AGA Urges Importance of Tackling Illegal Gambling Machines

Illegal gambling machines continue to proliferate in the United States despite more efforts going into regulating the gambling industry, AGA cautions. 

Gambling Machines without License Pose a Threat

The American Gaming Association (AGA) has released a new report looking into the threat of illegal and unregulated gambling machines that have continued to proliferate across the United States despite regulators’ better efforts. 

In the “Skilled at Deception: How Unregulated Gaming Machines Endanger Consumers and Dilute Investments in Local Economies” report, the trade group explained that such devices had not gone through the same rigorous scrutiny as licensed operators have and as such they posed a threat to consumers. 

Not only that but illegal machines are linked to various criminal operations, including but not limited to money laundering and drug trafficking. Without proper intervention by a regulated authority, argues AGA, these machines are often linked to fraudulent outcomes that disproportionately favor the house. 

AGA was alarmed that allowing such machines to operate was dangerous not just to adults but also children, as they do not necessarily stick to any responsible gambling practices. In fact, they may target vulnerable individuals, the report said. The organization explained that a part of the activity could have been going with the unwitting approval of legal businesses.

AGA president of government relations and gaming policy counsel Jessica Feil added: ” Legal gaming provides immense benefits to the communities it serves – and operating with a gaming license is a privilege that our industry takes seriously.”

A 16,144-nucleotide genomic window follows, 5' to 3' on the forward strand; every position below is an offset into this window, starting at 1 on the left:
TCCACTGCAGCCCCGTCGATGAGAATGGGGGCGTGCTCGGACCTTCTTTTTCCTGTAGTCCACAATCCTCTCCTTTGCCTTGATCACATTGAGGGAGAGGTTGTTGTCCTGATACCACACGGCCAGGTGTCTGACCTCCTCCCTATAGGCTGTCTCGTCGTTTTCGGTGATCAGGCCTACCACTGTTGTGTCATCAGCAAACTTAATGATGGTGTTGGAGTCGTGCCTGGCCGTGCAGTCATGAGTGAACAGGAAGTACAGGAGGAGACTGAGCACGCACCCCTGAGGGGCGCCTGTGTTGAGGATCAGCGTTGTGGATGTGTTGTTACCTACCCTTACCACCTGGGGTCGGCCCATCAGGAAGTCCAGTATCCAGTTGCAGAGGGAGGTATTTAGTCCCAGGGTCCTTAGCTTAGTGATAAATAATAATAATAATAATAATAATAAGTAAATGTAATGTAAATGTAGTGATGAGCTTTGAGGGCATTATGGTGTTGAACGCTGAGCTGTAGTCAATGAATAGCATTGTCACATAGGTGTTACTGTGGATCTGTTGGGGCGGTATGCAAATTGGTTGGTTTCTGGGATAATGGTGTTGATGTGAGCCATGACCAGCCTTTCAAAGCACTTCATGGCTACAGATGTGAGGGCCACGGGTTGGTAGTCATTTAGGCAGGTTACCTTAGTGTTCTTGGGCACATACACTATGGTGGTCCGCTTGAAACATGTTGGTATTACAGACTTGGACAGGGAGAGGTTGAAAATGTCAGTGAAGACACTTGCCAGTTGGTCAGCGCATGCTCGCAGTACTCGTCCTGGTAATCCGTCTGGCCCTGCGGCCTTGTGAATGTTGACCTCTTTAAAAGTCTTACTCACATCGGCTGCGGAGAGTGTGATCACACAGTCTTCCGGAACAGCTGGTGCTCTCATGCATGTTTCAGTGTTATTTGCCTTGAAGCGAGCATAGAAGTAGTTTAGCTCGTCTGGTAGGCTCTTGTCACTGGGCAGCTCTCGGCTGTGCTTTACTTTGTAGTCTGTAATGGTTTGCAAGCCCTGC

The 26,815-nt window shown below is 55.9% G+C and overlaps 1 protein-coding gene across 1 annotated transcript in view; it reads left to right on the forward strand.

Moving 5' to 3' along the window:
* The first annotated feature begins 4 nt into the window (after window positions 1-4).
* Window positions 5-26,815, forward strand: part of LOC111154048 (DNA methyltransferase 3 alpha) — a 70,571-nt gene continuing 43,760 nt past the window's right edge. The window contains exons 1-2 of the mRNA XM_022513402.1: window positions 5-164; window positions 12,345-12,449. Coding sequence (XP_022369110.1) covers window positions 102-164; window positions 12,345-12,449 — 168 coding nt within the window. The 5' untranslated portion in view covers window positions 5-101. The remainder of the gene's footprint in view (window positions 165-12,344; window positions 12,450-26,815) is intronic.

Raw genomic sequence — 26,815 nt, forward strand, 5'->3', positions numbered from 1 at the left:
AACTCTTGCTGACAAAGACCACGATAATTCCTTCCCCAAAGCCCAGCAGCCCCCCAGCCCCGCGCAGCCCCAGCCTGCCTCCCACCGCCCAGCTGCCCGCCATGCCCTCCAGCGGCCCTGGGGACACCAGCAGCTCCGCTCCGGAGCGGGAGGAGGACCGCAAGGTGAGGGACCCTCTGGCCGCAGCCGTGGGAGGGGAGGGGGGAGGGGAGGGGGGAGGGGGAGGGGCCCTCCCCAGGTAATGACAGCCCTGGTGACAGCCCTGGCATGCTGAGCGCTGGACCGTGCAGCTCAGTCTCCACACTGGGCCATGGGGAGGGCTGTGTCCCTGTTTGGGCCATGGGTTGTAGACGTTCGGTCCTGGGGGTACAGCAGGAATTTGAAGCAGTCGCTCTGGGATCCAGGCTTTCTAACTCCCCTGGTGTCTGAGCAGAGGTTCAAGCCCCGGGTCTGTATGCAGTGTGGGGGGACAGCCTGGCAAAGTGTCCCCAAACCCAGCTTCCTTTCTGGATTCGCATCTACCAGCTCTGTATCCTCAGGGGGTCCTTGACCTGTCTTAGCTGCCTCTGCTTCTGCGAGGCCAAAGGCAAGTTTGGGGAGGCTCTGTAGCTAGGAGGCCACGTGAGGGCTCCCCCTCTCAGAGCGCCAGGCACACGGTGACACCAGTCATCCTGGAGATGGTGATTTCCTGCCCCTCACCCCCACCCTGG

Because of that, AGA argued that communities and owners should seek to actively remove such machines from their properties and ensure that any such machines are operated fairly and hold the pertinent license. 

Beware of “Gray” Area Markets 

AGA explained that many games are continually trying to take advantage of legal loopholes that allow them to bend the rules in their favor or operate in a sort of gray area. The report explicitly mentioned “sweepstakes,” “skill,” and “no-chance” games, pointing to their dubious legal foothold in some states.

The report mentioned a number of recent law enforcement actions taken against such machines in several states, including California, Tennessee, New York, Pennsylvania, and others. AGA encouraged manufacturers of gaming devices to follow a path that would allow them to obtain all the necessary licenses and assured that there is sufficient market demand to cover fully regulated operations.

The rest of the report is a reminder of the practices upheld by the regulated business. With 44 states now regulating gambling in some form, the casino gaming industry alone generates $261 billion in economic impact in the United States, with $41 billion paid in direct gaming tax revenue.

AGA’s report pulled some quotes from prominent law enforcement persons who have been spearheading the fight against illegal gambling. One such is Arizona attorney general Mark Brnovich who previously served as a director at the state’s department of gaming. 

“History has taught us that unregulated gambling gives rise to an array of legal and social concerns and ultimately erodes public confidence in the safety and integrity of the whole gaming industry,” Brnovich was cited saying. 

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